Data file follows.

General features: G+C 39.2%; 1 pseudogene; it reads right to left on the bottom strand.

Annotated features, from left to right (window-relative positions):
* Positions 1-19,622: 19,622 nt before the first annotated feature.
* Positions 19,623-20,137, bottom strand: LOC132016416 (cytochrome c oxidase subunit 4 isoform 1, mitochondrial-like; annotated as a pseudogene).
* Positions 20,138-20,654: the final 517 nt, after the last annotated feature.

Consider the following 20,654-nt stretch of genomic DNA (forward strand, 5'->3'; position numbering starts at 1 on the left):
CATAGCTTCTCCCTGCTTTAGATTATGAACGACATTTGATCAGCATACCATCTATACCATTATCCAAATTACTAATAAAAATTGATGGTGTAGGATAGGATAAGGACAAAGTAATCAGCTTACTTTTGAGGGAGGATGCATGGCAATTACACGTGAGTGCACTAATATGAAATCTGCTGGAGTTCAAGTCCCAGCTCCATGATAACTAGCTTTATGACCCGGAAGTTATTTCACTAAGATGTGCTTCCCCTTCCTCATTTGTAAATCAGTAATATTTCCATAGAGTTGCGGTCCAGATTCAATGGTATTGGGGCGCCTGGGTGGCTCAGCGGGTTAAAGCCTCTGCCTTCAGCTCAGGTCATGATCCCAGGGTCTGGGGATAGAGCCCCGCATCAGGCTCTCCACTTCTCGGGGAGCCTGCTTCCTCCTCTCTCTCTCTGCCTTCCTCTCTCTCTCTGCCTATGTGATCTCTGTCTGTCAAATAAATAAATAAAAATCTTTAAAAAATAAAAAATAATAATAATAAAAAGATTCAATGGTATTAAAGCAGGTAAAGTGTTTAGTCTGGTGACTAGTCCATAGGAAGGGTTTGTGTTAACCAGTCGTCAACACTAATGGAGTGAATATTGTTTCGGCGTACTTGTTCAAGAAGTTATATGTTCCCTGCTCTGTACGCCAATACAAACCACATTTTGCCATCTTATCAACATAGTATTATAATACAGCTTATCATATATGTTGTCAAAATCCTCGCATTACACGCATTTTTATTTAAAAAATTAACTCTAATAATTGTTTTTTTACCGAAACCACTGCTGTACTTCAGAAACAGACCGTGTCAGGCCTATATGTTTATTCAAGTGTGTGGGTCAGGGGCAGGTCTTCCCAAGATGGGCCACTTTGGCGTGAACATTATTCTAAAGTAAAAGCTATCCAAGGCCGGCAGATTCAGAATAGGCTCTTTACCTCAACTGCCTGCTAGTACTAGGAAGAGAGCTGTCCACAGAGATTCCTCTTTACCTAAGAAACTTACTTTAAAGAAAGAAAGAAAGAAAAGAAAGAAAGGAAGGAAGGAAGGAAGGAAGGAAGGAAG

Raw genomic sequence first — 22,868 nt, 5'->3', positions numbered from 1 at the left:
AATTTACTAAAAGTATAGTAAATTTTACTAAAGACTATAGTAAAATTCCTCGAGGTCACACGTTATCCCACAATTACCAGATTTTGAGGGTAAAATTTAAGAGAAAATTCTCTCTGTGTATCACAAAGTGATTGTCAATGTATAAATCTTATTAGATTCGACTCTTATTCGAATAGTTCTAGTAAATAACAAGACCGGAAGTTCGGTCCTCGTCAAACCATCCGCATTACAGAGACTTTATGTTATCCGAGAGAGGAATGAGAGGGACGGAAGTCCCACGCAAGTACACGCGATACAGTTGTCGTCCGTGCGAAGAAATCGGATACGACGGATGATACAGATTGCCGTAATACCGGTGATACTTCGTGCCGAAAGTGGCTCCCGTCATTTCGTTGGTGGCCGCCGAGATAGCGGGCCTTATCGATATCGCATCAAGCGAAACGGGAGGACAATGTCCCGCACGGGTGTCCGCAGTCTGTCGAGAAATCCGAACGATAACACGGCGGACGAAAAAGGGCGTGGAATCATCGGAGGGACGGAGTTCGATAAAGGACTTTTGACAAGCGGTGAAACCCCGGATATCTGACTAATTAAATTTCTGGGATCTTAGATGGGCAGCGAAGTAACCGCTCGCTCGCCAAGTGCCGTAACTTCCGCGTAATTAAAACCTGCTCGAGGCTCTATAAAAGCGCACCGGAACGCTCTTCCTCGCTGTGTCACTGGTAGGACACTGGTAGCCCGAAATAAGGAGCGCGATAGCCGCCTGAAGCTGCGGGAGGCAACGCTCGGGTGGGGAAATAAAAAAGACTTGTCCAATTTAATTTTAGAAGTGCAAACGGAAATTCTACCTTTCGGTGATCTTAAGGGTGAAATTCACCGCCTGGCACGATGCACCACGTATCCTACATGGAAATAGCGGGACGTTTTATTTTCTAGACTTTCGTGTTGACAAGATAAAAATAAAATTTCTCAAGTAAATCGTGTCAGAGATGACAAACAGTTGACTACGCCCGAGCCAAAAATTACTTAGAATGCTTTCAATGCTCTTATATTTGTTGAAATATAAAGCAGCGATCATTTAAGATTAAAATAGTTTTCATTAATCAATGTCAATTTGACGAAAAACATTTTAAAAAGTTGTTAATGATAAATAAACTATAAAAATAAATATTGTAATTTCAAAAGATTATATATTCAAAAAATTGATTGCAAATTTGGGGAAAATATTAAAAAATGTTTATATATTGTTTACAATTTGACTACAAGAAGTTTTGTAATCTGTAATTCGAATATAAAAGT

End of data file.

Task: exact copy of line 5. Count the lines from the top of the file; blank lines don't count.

* Positions 20,138-20,654: the final 517 nt, after the last annotated feature.